End Rhyme Internal Rhyme

Group 2: The Best Clue

Read the poem aloud once more, and watch out for words that suggest
sounds of movements, actions, and meaning.
Find examples of onomatopoeia in the poem.
Picture each word in your mind and try to bring each image in focus.
List them in the table shown below:

Onomatopoeia in An Angel in the Mudflats by Kristene D. Guto

Sample line / What it looks like The sound it How it moves
words makes

Group 3: The sound I hear, the sound I make

Read the poem again and look out for words or lines that sound like they
are examples of alliteration, assonance, and consonance.
List them of them and chart them on the space provided below:

From An Angel in the Mudflats by Kristene D. Guto

Alliteration Assonance Consonance

Group 4: Again, again and again
Read the poem silently and look for repeated lines.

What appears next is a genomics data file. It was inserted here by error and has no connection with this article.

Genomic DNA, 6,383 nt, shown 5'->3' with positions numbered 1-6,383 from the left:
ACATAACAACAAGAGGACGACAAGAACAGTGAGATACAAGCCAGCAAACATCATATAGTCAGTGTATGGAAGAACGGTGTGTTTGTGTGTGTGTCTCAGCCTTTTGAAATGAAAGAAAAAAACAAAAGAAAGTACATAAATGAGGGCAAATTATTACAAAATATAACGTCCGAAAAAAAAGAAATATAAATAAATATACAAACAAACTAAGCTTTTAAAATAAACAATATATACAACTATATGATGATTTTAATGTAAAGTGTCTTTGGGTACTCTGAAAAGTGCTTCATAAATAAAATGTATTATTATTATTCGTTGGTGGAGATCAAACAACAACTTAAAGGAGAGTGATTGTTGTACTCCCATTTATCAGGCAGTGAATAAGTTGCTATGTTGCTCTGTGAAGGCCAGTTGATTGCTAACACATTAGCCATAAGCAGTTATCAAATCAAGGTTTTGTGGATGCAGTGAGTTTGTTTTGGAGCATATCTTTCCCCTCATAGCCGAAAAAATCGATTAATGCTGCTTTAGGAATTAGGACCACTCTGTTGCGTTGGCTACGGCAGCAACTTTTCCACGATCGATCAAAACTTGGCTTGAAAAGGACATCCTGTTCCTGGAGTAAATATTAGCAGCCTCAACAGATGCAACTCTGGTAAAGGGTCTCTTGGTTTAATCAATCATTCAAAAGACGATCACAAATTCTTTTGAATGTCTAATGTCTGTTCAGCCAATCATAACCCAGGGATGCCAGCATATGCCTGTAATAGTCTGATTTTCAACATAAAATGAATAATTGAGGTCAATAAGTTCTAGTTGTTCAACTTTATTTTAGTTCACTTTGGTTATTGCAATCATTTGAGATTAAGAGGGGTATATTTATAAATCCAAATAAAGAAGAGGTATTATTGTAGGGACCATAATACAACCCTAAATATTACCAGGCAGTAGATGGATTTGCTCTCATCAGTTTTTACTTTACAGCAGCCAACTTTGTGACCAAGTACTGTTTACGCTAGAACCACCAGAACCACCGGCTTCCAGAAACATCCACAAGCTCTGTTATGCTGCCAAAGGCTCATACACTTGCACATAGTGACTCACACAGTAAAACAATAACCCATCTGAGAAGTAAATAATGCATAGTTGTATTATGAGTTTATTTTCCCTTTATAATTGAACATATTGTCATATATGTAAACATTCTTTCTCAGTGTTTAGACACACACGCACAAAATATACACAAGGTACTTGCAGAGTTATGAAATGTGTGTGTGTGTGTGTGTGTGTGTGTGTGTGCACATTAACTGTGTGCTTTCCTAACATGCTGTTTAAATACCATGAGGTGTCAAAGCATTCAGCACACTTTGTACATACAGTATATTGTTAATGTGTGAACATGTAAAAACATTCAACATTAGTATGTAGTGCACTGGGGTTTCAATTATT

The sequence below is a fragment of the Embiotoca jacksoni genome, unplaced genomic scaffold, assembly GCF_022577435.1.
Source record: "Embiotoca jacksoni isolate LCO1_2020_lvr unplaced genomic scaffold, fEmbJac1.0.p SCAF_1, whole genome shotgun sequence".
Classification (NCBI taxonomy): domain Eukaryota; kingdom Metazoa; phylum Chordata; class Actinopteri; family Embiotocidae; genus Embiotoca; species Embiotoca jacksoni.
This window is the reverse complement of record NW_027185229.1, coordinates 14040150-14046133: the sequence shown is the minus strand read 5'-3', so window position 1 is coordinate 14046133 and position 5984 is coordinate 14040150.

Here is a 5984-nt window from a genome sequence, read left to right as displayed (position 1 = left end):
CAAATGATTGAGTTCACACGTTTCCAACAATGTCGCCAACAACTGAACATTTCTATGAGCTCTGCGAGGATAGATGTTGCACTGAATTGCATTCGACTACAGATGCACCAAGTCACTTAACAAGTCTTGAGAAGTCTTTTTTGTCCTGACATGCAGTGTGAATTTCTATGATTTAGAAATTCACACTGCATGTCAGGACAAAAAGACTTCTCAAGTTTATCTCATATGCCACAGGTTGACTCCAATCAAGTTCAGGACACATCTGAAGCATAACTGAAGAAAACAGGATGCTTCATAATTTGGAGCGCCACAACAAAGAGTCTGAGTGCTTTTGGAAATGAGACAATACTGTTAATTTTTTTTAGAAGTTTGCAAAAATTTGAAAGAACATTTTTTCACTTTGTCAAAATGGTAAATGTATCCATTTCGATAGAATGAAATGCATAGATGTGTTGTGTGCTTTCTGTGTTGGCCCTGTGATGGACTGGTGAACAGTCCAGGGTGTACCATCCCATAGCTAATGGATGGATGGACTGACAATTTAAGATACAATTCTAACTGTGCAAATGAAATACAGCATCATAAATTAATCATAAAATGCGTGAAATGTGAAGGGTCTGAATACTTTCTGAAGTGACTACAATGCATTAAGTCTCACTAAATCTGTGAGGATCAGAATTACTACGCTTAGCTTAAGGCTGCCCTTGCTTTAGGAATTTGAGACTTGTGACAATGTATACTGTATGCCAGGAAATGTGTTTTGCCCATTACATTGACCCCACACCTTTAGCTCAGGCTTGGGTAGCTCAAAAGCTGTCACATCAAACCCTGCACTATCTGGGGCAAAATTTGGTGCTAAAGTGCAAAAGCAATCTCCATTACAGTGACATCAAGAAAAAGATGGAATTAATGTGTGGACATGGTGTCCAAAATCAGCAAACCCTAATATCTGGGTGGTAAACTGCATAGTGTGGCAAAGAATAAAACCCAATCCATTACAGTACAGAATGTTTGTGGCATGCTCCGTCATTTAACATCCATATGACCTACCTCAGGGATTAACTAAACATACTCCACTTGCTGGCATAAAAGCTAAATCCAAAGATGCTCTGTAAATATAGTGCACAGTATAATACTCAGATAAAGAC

Think of the feelings evoked by the line.
Share with the class
Copy the chart shown below and fill it out with the entries called for.

Repetition in An Angel in the Mudflats by Kristene D. Guto

Repetition Meaning

Group 5: Let the mind paint

Read the poem silently and think of the images the words created in your
Picture them in your minds and try to bring them in clear focus.
List these words that create clear pictures in your mind.
Share the feeling that each image evokes.
Point out the real-life experience of observation in life that each image
Copy the chart shown below and fill it out with the entries called for.

Imagery in An Angel in the Mudflats by Kristene D. Guto

Words / Lines Images Created Feelings Evoked Meaningful

Conquer the stage
The teacher lets the students explain their outputs in class following the